Today much controversy and many conversations address the questions, "What is memoir?" and "What is fiction?" Maybe it boils down to "What is truth?" Jeanette Walls, author of the best-selling memoir, The Glass Castle, squarely takes on the issue in her author's note to this book. It is the story of her grandmother based on events that happened as Walls remembers them and as her mother recounted them to her. Lily, her grandmother, was real but Walls is the one actually telling this first-person story. She filled in some missing details of what she thinks might have happened, and she changed some names. And she doesn't call the story a memoir. "The only honest thing to do is call the book a novel." Walls calls it "a true-life novel."
Truth, fiction, or somewhere in between, Jeanette Walls spins a riveting story about an exceptional woman. From Lily's birth in 1901 when her dad had been out of prison only a year (Dad didn't do it; he was framed!) right through her life, Lily never stepped back from an adventure. Saving her younger brother and sister from a sudden and vicious windstorm, hopping on a pony and heading five-hundred miles west to teach school when she was but fifteen herself, catching the Chicago-bound train looking for a way out of a trapped life—not once did Lily step back. Not in her entire life, but I won't tell all; it's too much fun to learn it in the book.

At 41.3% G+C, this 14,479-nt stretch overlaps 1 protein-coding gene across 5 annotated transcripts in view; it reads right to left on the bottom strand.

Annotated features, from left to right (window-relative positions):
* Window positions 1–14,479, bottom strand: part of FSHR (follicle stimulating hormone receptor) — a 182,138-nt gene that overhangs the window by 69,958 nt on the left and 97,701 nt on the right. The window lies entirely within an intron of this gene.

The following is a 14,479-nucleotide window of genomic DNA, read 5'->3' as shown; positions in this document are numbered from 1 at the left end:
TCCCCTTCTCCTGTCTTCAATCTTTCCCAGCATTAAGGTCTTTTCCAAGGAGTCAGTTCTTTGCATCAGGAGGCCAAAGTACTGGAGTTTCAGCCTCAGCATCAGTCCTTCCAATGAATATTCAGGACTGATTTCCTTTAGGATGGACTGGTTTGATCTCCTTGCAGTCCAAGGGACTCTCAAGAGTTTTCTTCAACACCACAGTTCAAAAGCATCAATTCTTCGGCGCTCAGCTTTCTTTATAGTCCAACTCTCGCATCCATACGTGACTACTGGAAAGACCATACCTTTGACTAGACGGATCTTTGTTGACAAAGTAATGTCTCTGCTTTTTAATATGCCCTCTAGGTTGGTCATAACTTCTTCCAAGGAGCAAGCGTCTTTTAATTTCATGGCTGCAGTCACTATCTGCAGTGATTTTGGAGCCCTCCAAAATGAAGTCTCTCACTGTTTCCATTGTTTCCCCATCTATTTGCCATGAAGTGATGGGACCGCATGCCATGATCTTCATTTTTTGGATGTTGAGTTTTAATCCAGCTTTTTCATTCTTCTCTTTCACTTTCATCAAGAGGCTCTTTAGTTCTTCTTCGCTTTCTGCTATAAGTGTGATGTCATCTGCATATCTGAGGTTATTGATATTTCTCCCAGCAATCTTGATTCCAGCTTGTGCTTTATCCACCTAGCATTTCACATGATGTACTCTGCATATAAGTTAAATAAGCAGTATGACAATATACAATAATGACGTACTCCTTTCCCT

One point I will share. Lilly always took care of the ones she loved from siblings to spouses to kids, but Lilly also took care of Lilly. One example (out of many) shows that she wanted a college degree. In spite of years and daunting obstacles, she got it and more.
It's no wonder the New York Times chose Half Broke Horses as one of the ten best books of 2009 and it is a bestseller. I've helped make it so. I've just ordered my third copy. The first went to a traveling companion who, seeing me finish it mid-flight, commandeered it. She couldn't wait to land to pick up her own copy. My daughter claimed my present volume, leading her sister-in-law to say, "How about me?" Hence the current book. I want one for myself! Maybe I should order yet another just in case. It's a great story. Plus, I learned to geld a horse.
Jeanette Walls worked as a New York City journalist for over twenty years. Her memoir of growing up in an unforgettable family, The Glass Castle, continues on the bestseller list. It has been translated into twenty-three languages. Walls is married to writer John Taylor. Like her grandmother Lily, she loves horses. You can learn more about her and her books on her publisher's website.
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